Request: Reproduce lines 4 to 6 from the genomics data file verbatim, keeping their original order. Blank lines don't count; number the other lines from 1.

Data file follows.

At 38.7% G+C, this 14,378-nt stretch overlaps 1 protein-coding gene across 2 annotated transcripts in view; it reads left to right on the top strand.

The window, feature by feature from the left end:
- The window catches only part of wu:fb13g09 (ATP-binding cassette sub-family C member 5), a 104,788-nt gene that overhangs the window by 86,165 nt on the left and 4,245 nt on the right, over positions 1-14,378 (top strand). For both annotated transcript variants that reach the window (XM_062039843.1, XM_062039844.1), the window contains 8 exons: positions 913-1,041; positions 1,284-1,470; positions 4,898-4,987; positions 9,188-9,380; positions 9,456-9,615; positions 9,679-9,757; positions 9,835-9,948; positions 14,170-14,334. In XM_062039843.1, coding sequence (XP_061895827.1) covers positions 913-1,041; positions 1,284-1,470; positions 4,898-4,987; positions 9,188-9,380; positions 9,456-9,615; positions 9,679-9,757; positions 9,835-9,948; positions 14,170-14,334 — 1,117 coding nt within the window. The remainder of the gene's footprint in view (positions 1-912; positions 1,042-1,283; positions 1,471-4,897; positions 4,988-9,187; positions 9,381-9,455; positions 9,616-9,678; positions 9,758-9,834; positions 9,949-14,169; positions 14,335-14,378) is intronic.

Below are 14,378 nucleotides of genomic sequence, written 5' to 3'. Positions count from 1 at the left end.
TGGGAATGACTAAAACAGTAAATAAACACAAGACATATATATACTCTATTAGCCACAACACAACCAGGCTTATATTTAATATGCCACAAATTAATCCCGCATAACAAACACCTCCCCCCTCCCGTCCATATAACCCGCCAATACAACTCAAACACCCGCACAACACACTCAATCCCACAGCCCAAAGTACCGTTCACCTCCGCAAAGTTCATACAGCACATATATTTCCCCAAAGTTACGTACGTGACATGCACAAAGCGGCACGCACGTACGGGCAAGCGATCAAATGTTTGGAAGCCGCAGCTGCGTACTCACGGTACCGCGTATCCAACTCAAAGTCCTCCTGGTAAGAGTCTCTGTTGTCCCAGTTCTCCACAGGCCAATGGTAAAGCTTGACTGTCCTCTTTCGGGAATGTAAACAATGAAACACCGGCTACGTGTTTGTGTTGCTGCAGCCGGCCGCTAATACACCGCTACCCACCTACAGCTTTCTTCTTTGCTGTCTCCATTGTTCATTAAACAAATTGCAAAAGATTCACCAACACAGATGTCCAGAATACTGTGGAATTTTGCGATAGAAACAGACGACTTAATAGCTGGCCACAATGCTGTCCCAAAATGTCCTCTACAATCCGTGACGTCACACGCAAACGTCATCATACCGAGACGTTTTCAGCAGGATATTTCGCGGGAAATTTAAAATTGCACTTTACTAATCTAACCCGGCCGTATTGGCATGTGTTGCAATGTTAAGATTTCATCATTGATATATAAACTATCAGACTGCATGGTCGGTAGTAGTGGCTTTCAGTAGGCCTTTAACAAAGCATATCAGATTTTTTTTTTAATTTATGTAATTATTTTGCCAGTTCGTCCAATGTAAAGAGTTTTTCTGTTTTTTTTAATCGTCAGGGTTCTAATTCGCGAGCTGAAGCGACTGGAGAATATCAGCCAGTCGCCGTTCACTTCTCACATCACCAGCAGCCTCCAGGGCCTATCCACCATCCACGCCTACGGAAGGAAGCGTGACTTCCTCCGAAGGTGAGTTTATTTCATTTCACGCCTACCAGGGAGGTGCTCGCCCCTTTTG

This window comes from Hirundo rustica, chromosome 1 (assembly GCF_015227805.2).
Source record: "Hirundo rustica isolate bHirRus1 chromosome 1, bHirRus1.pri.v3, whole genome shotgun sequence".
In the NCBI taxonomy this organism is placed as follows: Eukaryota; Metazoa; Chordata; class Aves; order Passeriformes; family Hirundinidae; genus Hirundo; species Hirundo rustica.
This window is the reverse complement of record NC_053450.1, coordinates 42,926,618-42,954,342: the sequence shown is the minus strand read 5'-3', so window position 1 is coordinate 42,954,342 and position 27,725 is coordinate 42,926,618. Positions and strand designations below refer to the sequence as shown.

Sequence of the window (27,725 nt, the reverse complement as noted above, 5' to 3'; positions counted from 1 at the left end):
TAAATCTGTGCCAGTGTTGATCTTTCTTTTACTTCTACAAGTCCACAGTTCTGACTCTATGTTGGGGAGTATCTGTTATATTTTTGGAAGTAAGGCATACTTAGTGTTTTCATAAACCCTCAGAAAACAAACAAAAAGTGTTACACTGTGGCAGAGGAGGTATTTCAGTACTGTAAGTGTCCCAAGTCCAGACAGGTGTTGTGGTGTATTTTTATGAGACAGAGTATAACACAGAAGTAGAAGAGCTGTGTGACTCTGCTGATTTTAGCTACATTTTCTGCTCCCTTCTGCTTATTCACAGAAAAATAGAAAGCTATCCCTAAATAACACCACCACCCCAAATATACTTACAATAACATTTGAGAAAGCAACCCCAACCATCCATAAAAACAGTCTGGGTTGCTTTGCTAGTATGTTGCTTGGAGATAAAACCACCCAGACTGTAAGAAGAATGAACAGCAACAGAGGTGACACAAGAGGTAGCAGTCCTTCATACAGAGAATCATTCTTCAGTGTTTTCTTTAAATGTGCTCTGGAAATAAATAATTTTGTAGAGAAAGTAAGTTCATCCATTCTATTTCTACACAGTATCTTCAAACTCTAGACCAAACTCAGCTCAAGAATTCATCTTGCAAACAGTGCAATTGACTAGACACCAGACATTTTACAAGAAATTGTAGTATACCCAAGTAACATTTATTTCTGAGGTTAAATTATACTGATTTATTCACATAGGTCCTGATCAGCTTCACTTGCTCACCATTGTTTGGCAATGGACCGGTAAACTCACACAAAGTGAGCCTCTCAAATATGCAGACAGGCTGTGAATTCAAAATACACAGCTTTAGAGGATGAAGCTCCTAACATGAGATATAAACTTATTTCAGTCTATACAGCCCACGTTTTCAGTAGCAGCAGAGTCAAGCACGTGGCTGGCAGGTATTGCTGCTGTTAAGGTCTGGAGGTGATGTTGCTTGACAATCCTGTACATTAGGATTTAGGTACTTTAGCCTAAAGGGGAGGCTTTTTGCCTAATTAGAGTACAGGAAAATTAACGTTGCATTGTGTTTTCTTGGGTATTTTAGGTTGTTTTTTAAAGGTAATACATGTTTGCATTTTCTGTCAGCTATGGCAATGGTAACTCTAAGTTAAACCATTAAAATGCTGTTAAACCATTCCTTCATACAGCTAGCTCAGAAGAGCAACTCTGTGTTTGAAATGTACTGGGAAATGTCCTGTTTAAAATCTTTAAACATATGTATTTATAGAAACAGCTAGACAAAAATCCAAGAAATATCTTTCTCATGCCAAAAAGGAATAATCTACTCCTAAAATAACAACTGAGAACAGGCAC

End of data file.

Below are 14,378 nucleotides of genomic sequence, written 5' to 3'. Positions count from 1 at the left end.
TGGGAATGACTAAAACAGTAAATAAACACAAGACATATATATACTCTATTAGCCACAACACAACCAGGCTTATATTTAATATGCCACAAATTAATCCCGCATAACAAACACCTCCCCCCTCCCGTCCATATAACCCGCCAATACAACTCAAACACCCGCACAACACACTCAATCCCACAGCCCAAAGTACCGTTCACCTCCGCAAAGTTCATACAGCACATATATTTCCCCAAAGTTACGTACGTGACATGCACAAAGCGGCACGCACGTACGGGCAAGCGATCAAATGTTTGGAAGCCGCAGCTGCGTACTCACGGTACCGCGTATCCAACTCAAAGTCCTCCTGGTAAGAGTCTCTGTTGTCCCAGTTCTCCACAGGCCAATGGTAAAGCTTGACTGTCCTCTTTCGGGAATGTAAACAATGAAACACCGGCTACGTGTTTGTGTTGCTGCAGCCGGCCGCTAATACACCGCTACCCACCTACAGCTTTCTTCTTTGCTGTCTCCATTGTTCATTAAACAAATTGCAAAAGATTCACCAACACAGATGTCCAGAATACTGTGGAATTTTGCGATAGAAACAGACGACTTAATAGCTGGCCACAATGCTGTCCCAAAATGTCCTCTACAATCCGTGACGTCACACGCAAACGTCATCATACCGAGACGTTTTCAGCAGGATATTTCGCGGGAAATTTAAAATTGCACTTTACTAATCTAACCCGGCCGTATTGGCATGTGTTGCAATGTTAAGATTTCATCATTGATATATAAACTATCAGACTGCATGGTCGGTAGTAGTGGCTTTCAGTAGGCCTTTAACAAAGCATATCAGATTTTTTTTTTAATTTATGTAATTATTTTGCCAGTTCGTCCAATGTAAAGAGTTTTTCTGTTTTTTTTAATCGTCAGGGTTCTAATTCGCGAGCTGAAGCGACTGGAGAATATCAGCCAGTCGCCGTTCACTTCTCACATCACCAGCAGCCTCCAGGGCCTATCCACCATCCACGCCTACGGAAGGAAGCGTGACTTCCTCCGAAGGTGAGTTTATTTCATTTCACGCCTACCAGGGAGGTGCTCGCCCCTTTTG

This window comes from Hirundo rustica, chromosome 1 (assembly GCF_015227805.2).